I get lots of questions so hopefully the pics will give the answers. Like I said, I'll lend my career to any of you guys.
The pics are of a sub-enclosure and while the thread probably belongs mostly in the audio forum, there are a lot of you doing fiberglass fabrication in the interior section and a sub enclosure is an interior item. If you have questions, feel free to PM.
Basic skeleton. The concept of the skeleton is primary for fiberglass sub enclosures. Its also a technique that can be used for interior items like the screen install I showed you all or doing other odds and ends like center consoles. This can also be accomplished by using high density foam and carving it to the desired shape and then glassing over it.
Pic 2 & 3:
Using a strechy material pulled extremely tight (I emphasize tight) over the skeleton and staple gun it to the work bench and not to the item. You'll cut the access off latter only after all layers of fiberglass are laid. Strechy material is only for form and shoulf not be relied on for ANY structural intergrity to any fiberglassing project. And, should always be followed up with several layers of glass.
Lather the resin onto the strechy material. you may have to work in sections by making several batches of resin. Work in sections to avoid making one large resin batch. Making a large resin batch will likely result in Cook-Off or spontaneous curing of the resin and greatly reduce your work time and ruin good resin. If you know that an area will be removed later and never make contact with a surface below it like in the case of the center woofer rings, don't waste your resin covering those areas.
Pic 5 & 6:
Size your sheet of fiberglass to allow over hang. The over hung area will be trimmed off. In this pic you'll see the fiberglass used IS WEAVE OR CLOTH.
Don't get this mistaken. Cloth looks like tweed and matte looks like spagetti mashed together. The knit of the cloth fiberglass is excellent for curves as the threading knit will expand or contract to a degree around curves much better than matte. The lighter the fiberglass, the better the conformity but the more layers required. The fiberglass you see here is from Wicks (See thread labeled: Fiberglass Supply Resource). This glass is a heavy 12 oz glass but its aircraft grade (Yes there is a difference) which makes it really soft and extremely forgiving on curves (Remember, you don't see many square airplanes). The heavy weight glas chosen allows for less layers needed to achieve structural integrity.
Trim access off using a cut off wheel or razor. When using a cut off wheel, be careful of glass or material not hard from resin. It could get spun up in the wheel. Then use a drum sander for a die grinder or dremel and sand up to the edge of the skeleton to give nice crisp lines.
Bondo time. Work the area in bondo in sections. this allows for better handling of the bondo and quick sanding during its cure to eliminate hours of sanding. The purpose here is to fill the valleys and create a smooth and uniform surface.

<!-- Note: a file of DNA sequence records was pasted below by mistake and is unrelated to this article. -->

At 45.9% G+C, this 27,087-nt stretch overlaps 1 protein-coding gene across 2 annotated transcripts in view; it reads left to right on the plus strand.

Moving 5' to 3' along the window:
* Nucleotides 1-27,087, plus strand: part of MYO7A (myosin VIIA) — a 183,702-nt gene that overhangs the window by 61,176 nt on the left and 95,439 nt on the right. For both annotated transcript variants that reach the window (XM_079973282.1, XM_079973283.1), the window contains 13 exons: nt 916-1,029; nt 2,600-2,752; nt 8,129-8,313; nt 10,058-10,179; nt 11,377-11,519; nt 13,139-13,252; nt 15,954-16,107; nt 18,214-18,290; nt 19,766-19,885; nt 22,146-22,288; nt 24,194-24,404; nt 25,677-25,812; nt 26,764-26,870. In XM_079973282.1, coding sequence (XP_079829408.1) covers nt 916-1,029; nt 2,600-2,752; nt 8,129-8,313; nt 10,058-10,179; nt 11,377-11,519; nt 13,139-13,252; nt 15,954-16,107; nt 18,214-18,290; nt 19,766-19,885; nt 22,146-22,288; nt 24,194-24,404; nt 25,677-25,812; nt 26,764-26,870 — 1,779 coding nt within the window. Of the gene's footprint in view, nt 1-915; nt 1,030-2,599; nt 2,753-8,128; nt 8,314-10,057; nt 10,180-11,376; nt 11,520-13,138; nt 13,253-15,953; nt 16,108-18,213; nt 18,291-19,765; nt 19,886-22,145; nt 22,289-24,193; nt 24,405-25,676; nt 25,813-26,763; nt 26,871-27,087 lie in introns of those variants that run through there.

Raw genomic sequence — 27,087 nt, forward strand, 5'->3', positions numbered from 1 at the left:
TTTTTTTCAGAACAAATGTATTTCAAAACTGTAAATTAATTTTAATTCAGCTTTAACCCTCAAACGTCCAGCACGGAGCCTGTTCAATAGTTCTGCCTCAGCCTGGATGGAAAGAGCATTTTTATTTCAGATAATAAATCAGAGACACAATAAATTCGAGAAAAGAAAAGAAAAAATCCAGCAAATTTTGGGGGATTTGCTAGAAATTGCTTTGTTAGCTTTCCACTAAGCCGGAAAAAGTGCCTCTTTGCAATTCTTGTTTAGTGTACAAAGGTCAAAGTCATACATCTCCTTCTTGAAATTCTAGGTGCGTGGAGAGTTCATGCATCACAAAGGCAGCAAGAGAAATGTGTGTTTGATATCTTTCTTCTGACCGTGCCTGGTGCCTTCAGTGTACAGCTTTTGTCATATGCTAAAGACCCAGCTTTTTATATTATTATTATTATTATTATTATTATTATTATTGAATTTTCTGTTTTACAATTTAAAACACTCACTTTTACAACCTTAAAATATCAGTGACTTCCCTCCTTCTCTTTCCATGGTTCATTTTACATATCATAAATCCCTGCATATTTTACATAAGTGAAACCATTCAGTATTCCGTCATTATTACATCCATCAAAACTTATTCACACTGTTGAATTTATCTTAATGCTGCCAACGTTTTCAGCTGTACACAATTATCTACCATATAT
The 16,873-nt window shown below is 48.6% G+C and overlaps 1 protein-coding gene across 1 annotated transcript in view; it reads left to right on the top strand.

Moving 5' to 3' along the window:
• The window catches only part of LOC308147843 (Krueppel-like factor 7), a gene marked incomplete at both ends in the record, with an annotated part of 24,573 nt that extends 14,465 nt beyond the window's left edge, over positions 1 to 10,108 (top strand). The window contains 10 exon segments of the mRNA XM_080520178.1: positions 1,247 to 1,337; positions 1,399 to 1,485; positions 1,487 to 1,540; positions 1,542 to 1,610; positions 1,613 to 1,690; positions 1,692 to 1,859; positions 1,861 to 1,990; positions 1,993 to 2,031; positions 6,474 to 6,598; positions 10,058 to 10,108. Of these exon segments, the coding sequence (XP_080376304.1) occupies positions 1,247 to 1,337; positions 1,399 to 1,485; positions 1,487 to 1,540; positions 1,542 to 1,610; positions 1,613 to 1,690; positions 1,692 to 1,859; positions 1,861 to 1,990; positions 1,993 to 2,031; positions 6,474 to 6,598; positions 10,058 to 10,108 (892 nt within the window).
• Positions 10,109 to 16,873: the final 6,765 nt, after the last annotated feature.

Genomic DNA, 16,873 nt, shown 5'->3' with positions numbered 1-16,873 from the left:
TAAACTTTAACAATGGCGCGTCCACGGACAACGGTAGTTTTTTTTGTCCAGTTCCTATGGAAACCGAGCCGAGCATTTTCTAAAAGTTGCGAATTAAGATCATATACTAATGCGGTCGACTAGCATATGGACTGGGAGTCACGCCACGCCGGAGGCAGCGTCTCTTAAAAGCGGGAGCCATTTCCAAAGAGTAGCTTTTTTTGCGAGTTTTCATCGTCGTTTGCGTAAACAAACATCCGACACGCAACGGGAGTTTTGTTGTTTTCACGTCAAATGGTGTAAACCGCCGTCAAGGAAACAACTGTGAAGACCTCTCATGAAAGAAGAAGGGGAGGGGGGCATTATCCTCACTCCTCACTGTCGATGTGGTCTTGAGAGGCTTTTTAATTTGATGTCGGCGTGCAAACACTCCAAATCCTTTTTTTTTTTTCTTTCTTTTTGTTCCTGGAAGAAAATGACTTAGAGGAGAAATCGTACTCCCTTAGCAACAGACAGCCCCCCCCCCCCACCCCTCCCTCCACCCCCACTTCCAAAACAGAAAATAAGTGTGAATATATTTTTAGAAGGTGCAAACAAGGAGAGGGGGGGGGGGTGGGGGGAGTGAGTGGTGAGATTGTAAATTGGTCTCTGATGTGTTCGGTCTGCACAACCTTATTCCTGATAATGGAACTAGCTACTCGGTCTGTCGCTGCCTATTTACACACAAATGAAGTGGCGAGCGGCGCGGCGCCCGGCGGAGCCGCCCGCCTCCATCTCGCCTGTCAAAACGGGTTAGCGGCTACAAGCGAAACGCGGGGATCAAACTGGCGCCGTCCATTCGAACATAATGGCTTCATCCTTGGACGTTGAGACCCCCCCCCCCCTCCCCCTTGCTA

DONT be afraid to write on your part. Look yopur part over very carefully and circle areas needing attention. Use terms like "Fill" or "Build-Up", or "Sand" if you need it in the area noted. A trick: turn the light off in your work area but leave a source of ambient light to one end of your part. Then look over the part at a shallow angle in the direction of the light source. The ambient light source will quickly reveal shadows which are your areas of "Valley". Then use a marker and mark the appriopriate term for correcting the area by either sanding or building up the area with more bondo.
Using a GREY filler primer (not black), spray your item. this may take several times but, after each coat, notice the pin hole that is characteristic with bondo and fill them with glaze putty. Be sure to sand the primer with 400 grit of better between coats.
Partcle board, fiberglass, bondo, all add weight to the item. Depending on the size of the item the weight and bulkiness of the item maybe unmanageable. Get help to install your item if needed. This pic shows the sub enclosure installed (not permanently). It still needs to be painted and cleared.
These pics should give you a general understanding of the processes involved with fiberglassing. Be mindful of the fact that fiberglassing will require excessive amounts of sanding. For example, this enclosure too both saturday and sunday, 8 hours each day to sand and get level. Surface prep is everything when painting a part. Take your time with the surface prep and get it right so you don't ruin a good paint job.
PM me if you guys have any further questions. I should have it painted next weekend with the gunmetal color like in the screen install and the amp area on top will be lined with grphite formica and a framed cover will be installed over the amps like your home speakers and their fabric covered frame over them.